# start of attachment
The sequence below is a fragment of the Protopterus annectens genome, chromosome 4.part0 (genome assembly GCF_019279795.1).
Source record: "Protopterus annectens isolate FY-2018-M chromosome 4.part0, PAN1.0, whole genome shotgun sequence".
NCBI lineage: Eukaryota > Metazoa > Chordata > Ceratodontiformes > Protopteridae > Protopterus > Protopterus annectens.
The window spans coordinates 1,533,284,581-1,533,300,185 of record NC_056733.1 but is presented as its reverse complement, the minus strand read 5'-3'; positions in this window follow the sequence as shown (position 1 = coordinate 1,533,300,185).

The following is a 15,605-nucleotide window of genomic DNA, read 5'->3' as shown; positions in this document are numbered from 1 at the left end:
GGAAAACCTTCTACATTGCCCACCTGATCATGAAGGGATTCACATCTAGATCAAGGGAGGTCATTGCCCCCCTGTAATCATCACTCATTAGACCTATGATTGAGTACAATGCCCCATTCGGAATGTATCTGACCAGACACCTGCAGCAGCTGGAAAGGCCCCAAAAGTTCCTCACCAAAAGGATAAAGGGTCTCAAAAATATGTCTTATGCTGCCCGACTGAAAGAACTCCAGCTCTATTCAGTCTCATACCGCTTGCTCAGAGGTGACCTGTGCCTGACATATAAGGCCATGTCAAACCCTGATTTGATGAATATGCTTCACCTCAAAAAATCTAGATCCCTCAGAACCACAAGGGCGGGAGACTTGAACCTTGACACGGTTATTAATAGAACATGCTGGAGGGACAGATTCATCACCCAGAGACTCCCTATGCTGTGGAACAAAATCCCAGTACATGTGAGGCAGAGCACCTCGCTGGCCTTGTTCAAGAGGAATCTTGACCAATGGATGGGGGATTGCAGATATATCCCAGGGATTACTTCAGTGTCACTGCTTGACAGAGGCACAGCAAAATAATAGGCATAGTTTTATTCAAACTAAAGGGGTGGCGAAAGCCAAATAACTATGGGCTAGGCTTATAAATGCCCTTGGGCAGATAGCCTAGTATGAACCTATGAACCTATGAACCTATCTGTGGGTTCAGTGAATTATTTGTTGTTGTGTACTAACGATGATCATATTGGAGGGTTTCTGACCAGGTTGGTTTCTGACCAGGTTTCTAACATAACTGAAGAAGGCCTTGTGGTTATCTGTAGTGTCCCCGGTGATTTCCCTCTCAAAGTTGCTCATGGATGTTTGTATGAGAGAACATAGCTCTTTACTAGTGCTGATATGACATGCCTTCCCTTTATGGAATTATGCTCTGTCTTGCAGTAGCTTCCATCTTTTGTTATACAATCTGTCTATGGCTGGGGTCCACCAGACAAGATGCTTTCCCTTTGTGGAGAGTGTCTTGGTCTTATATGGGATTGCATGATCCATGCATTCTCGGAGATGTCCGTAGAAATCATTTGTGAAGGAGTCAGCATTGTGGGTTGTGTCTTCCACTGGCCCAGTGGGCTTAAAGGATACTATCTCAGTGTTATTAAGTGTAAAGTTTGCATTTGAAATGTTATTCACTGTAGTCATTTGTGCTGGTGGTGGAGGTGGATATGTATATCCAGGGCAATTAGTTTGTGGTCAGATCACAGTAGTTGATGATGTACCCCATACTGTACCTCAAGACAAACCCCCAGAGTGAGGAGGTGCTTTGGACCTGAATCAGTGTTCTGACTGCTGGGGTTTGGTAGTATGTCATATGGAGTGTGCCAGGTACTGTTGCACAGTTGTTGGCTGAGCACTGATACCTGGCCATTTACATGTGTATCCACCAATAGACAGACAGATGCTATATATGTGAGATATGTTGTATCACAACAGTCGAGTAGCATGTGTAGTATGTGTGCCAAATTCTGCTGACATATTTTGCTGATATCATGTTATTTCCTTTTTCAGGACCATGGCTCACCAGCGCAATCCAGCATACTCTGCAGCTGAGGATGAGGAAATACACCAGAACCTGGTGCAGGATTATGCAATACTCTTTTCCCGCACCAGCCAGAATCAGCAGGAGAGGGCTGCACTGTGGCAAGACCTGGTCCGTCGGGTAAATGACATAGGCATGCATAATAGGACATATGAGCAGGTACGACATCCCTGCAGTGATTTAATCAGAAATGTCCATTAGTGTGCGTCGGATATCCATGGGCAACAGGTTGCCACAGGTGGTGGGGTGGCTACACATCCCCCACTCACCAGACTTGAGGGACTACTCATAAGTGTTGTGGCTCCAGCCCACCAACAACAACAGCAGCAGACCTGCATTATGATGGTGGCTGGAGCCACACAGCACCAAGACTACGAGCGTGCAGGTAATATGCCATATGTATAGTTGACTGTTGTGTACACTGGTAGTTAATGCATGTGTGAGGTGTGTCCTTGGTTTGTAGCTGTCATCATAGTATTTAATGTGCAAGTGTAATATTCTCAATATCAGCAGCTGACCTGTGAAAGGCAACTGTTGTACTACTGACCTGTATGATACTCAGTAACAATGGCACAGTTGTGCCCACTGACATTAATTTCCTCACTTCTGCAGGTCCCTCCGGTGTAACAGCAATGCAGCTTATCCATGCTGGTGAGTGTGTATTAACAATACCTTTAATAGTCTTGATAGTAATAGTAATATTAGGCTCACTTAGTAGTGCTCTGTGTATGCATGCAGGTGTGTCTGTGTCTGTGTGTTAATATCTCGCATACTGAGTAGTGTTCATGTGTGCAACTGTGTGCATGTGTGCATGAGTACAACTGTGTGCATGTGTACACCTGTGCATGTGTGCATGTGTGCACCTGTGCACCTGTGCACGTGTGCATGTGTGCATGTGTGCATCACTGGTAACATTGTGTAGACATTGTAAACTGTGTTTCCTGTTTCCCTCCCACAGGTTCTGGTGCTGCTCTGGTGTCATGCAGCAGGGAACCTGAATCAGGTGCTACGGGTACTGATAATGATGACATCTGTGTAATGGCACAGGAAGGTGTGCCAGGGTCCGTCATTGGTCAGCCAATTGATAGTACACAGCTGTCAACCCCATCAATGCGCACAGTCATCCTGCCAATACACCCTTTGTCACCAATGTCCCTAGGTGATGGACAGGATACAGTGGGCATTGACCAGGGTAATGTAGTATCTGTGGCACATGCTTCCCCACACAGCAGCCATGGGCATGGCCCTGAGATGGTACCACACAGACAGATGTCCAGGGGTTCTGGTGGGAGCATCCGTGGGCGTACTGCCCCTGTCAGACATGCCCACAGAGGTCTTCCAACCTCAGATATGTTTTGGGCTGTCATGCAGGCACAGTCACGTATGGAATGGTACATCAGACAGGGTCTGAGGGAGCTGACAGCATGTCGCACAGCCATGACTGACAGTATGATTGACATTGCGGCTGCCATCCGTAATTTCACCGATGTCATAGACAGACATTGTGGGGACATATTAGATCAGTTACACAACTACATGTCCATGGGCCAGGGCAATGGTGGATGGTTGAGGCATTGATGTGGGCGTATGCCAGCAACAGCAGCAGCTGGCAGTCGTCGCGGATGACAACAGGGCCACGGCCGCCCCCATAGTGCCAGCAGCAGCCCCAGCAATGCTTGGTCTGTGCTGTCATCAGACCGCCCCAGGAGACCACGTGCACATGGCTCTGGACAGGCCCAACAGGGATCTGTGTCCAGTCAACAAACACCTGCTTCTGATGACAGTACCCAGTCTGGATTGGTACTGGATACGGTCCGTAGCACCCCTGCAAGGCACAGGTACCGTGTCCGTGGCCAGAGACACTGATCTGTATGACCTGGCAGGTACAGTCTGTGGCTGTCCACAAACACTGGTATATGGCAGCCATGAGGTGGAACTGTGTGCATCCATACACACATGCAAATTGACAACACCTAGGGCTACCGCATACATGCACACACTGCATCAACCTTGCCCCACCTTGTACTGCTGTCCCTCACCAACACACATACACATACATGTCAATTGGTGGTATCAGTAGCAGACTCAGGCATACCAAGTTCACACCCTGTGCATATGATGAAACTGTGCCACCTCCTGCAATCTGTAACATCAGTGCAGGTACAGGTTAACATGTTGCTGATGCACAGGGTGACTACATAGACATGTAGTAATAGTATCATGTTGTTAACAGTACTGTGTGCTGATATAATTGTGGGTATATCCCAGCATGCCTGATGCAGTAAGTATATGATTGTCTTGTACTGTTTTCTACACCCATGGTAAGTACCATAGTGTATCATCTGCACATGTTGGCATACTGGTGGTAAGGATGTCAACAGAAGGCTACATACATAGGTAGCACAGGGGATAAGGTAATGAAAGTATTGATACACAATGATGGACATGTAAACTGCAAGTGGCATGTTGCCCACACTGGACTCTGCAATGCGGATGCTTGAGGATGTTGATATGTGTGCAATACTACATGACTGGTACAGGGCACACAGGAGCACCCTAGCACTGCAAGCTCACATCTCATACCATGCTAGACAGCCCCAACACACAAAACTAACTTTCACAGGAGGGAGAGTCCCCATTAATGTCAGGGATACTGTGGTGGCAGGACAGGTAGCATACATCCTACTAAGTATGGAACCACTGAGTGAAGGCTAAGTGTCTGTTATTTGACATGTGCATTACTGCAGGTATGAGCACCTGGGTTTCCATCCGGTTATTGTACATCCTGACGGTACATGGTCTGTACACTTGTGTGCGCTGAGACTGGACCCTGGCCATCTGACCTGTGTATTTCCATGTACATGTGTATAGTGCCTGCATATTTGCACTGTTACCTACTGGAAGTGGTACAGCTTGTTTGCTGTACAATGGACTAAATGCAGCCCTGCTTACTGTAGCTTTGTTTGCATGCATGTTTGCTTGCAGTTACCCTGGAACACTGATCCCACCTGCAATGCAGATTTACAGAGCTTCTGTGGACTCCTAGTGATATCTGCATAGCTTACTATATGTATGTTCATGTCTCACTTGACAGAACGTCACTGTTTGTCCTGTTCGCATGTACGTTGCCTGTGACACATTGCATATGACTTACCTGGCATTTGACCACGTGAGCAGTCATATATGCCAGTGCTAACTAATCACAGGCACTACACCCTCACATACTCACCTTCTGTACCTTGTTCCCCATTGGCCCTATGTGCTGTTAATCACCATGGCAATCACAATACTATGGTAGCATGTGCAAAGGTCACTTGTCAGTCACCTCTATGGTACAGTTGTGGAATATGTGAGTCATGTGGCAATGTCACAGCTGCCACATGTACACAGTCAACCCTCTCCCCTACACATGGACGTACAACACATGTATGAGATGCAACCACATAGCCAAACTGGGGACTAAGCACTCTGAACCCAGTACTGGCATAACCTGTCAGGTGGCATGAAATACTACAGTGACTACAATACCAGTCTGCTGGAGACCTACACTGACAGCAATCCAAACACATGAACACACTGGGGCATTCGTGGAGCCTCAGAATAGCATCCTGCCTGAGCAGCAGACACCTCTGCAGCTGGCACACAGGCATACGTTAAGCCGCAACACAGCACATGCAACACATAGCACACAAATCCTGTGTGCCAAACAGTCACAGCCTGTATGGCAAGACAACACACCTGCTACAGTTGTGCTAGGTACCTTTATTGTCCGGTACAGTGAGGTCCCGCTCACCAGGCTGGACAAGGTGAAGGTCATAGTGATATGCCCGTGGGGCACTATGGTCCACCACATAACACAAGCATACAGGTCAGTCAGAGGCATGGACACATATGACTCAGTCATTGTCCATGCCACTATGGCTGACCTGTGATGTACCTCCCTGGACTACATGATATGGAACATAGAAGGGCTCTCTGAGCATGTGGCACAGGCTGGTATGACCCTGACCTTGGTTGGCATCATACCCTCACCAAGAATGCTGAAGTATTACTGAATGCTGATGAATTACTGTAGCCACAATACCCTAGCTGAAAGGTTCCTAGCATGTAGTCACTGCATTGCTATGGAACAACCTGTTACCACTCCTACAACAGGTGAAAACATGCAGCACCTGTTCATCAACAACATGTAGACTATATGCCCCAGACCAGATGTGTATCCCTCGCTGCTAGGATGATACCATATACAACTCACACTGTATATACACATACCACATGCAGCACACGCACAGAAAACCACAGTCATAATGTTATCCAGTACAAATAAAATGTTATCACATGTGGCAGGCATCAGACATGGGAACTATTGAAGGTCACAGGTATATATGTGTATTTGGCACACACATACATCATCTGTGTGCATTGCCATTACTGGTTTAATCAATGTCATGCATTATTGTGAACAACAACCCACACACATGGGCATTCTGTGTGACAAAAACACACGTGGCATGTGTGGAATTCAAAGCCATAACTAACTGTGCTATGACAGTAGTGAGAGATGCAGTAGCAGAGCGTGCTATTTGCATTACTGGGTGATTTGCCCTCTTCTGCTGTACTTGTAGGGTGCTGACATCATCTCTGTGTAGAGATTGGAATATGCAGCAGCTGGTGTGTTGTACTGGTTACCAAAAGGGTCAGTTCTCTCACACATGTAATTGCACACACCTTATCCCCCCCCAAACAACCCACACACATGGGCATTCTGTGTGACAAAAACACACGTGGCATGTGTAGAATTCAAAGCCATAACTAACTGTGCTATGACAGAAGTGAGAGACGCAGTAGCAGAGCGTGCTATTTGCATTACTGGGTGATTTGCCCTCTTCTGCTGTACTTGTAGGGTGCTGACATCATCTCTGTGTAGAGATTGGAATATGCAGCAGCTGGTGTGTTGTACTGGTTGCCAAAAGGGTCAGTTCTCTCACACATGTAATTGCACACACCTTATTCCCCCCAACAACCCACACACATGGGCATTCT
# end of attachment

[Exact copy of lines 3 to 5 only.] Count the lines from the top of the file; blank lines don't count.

NCBI lineage: Eukaryota > Metazoa > Chordata > Ceratodontiformes > Protopteridae > Protopterus > Protopterus annectens.
The window spans coordinates 1,533,284,581-1,533,300,185 of record NC_056733.1 but is presented as its reverse complement, the minus strand read 5'-3'; positions in this window follow the sequence as shown (position 1 = coordinate 1,533,300,185).

The following is a 15,605-nucleotide window of genomic DNA, read 5'->3' as shown; positions in this document are numbered from 1 at the left end: